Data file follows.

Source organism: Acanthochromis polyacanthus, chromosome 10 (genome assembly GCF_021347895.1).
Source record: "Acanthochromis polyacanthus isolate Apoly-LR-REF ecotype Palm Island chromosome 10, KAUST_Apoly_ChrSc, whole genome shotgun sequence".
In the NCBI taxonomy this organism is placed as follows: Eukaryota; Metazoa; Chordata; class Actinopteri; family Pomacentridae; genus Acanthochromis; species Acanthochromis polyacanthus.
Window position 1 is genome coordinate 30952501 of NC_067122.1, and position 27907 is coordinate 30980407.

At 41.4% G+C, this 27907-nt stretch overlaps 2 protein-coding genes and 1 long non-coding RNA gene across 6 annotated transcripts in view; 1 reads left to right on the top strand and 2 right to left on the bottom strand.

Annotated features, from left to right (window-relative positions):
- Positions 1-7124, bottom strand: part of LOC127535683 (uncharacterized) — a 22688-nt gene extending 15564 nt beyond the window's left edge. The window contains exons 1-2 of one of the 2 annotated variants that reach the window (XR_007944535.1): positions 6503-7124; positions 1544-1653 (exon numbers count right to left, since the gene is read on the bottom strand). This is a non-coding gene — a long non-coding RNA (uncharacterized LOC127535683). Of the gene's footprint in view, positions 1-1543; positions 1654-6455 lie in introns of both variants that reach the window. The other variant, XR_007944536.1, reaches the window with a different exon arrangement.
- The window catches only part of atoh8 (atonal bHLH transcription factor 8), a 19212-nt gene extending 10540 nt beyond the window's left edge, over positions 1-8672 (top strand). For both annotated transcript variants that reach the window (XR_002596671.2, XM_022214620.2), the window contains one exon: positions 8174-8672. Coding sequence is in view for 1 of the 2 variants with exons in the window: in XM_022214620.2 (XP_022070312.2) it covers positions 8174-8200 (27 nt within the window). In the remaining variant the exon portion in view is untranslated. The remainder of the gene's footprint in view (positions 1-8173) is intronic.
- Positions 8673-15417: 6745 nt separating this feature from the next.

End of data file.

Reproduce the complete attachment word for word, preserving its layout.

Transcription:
Source organism: Acanthochromis polyacanthus, chromosome 10 (genome assembly GCF_021347895.1).
Source record: "Acanthochromis polyacanthus isolate Apoly-LR-REF ecotype Palm Island chromosome 10, KAUST_Apoly_ChrSc, whole genome shotgun sequence".
In the NCBI taxonomy this organism is placed as follows: Eukaryota; Metazoa; Chordata; class Actinopteri; family Pomacentridae; genus Acanthochromis; species Acanthochromis polyacanthus.
Window position 1 is genome coordinate 30952501 of NC_067122.1, and position 27907 is coordinate 30980407.

At 41.4% G+C, this 27907-nt stretch overlaps 2 protein-coding genes and 1 long non-coding RNA gene across 6 annotated transcripts in view; 1 reads left to right on the top strand and 2 right to left on the bottom strand.

Annotated features, from left to right (window-relative positions):
- Positions 1-7124, bottom strand: part of LOC127535683 (uncharacterized) — a 22688-nt gene extending 15564 nt beyond the window's left edge. The window contains exons 1-2 of one of the 2 annotated variants that reach the window (XR_007944535.1): positions 6503-7124; positions 1544-1653 (exon numbers count right to left, since the gene is read on the bottom strand). This is a non-coding gene — a long non-coding RNA (uncharacterized LOC127535683). Of the gene's footprint in view, positions 1-1543; positions 1654-6455 lie in introns of both variants that reach the window. The other variant, XR_007944536.1, reaches the window with a different exon arrangement.
- The window catches only part of atoh8 (atonal bHLH transcription factor 8), a 19212-nt gene extending 10540 nt beyond the window's left edge, over positions 1-8672 (top strand). For both annotated transcript variants that reach the window (XR_002596671.2, XM_022214620.2), the window contains one exon: positions 8174-8672. Coding sequence is in view for 1 of the 2 variants with exons in the window: in XM_022214620.2 (XP_022070312.2) it covers positions 8174-8200 (27 nt within the window). In the remaining variant the exon portion in view is untranslated. The remainder of the gene's footprint in view (positions 1-8173) is intronic.
- Positions 8673-15417: 6745 nt separating this feature from the next.